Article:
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Rod & Staff English independent or teacher led


abrightmom
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I need to know what is required time wise for this program/how you are fleshing it out with your kids. . . :001_smile:

 

-- How much teacher time vs. how much work can be accomplished independently with good results (i.e. retention and application; understanding of the concepts).

--Is there a progression toward independent work here? For example, R&S English 3 is more teacher directed but by Level 4 they're independent or something like that. I'm speaking out of total ignorance here so pardon my lame example. :001_smile:

-- It would help to know if you're using this just for grammar OR if you're using it for grammar and writing. Also, if the grammar portion is independent but the writing portion isn't or vice versa (sp??) I'd like to know that as well.

 

We are using Phonics Road (which I love so far) and moving into Level Two soon which begins grammar. It is fairly teacher intensive though (for all aspects of English study) which I find desirable for these younger years. HOWEVER, as we move forward I wonder if I would be able to shift to semi-independent work if I use Rod & Staff. There are more kids moving up the ranks and soon I will be in over my head time wise!! :lol:

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I just started using R&S 2 with a first grader (yeah, a semester early) this week, so keep that in mind...

 

I think it can be as independent as your kids are ready for. In other words, my first grader who isn't ready to write that much yet (multiple sentences at a time) is doing it completely orally, though it takes *maybe* 5 minutes. Seriously. It is 2 pages in the little text book and you're done. Very quick and easy to do orally. For a child that can physically write well, the information is all there. I don't think you even really need the teacher's manual for the lessons (though I have it), at least at this level. I've looked through the whole book, and I think it'd be easy to be independent for a child that writes well.

 

There isn't really "writing instruction" at the level I'm using, so I can't comment on that. We use WWE for writing anyway, so I may or may not using writing exercises in R&S when they come up.

 

Now if you have a "reluctant writer", you might look at CLE LA. That was my alternate choice. I just saw R&S 2 in person and fell in love, so decided to go with it and just do the lessons orally. It's working out great so far (again, only 2 days into it :tongue_smilie:). CLE LA is more filling in a single word or drawing lines to match up answers or circling an answer, etc. One benefit of R&S though is that it's non-consumable. I liked both, and kept wavering between the two.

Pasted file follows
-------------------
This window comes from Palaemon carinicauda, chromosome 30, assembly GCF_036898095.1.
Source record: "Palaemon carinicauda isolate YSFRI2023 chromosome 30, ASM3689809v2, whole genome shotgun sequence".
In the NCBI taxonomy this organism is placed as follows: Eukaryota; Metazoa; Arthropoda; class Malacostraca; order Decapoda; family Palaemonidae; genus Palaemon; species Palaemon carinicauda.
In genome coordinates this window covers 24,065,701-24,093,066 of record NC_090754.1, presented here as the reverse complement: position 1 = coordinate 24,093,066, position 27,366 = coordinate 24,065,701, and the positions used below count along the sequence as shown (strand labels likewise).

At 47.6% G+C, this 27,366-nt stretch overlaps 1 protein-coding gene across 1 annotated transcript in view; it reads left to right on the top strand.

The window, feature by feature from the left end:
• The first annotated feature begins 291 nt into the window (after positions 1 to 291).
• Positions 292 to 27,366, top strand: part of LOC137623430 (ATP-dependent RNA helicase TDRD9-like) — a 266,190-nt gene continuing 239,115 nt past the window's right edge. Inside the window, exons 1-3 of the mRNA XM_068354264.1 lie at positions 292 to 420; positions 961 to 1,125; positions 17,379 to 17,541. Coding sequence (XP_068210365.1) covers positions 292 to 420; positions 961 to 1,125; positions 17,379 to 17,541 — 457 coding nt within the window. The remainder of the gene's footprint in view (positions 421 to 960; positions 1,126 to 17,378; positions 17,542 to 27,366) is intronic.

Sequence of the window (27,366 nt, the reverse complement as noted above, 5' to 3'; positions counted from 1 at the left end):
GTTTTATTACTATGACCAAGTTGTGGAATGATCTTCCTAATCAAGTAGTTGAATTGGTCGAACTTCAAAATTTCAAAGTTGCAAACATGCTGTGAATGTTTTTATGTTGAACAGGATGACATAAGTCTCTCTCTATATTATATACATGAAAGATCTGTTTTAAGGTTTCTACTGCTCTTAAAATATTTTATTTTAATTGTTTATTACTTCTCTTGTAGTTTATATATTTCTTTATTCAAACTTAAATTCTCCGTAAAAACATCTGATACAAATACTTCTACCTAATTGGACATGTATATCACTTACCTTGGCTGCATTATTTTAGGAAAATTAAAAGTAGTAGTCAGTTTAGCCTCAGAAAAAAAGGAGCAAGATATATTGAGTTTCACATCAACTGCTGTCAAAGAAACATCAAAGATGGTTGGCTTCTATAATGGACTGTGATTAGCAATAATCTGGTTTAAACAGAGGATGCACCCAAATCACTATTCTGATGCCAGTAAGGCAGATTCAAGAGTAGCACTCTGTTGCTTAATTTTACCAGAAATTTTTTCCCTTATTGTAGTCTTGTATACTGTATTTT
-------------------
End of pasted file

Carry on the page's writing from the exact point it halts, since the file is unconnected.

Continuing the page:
I can't speak to retention yet, obviously. We've done this 2 days. :D My son did remember later in the day what a sentence was (a complete thought), so it did sink in, even though we spent very little time on the subject.

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I use R&S with a 3rd and 4th grader. I can't speak a lot to retension because this is the first year we've used it, but it's a solid program that comes highly recommended so I don't doubt it will fare well in that area. There is lots of review both within the level and throughout the levels. I think in general, the older the child, the easier it will be for him/her to do it on their own and retain it (I would say this with any curriculum.)

 

My 3rd grader I sit with and go over the lesson with her first. She probably could do it independently, but doesn't want to. :001_huh: We read the text together, do some samples and once I'm clear she understands I give her the work I've assigned her to do independently. This works well for her. I would say it takes about 10 min. of my time.

 

With my 4th grader he reads his lesson and does the work I've assigned independently and it's been working well for him.

 

We do not do the writing exercises as we are doing WWE. Next year, when my oldest goes into Grade 5 R&S and once he's finished WWE4 he will do both grammar and writing for a full writing program.

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Thanks ladies. :001_smile:

 

Robyn,

 

Hearing that your 4th grader is independent is good news. This is what I'm going to need. 10 minutes in 3rd grade is also reasonable and to my liking. :D Is this 5 days a week and does this mean you finish the level in a typical school year?

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Two pieces of background info:

 

1.) I have used R&S 3-8 with first dd, 2-8 with second dd, used a bit of 9 in combination with other materials, and am just starting to use 3 with my little guy. So I've been using it for about 7 years.

 

2.) My homeschool philosophy is that my time should be spent on the core subjects when dc are younger (PreK-6 or so.) I skip big history and science programs/activities and concentrate instead on spending my valuable mom-child interaction time on reading, writing, math, and thinking/study skills.

 

So here are my thoughts about R&S: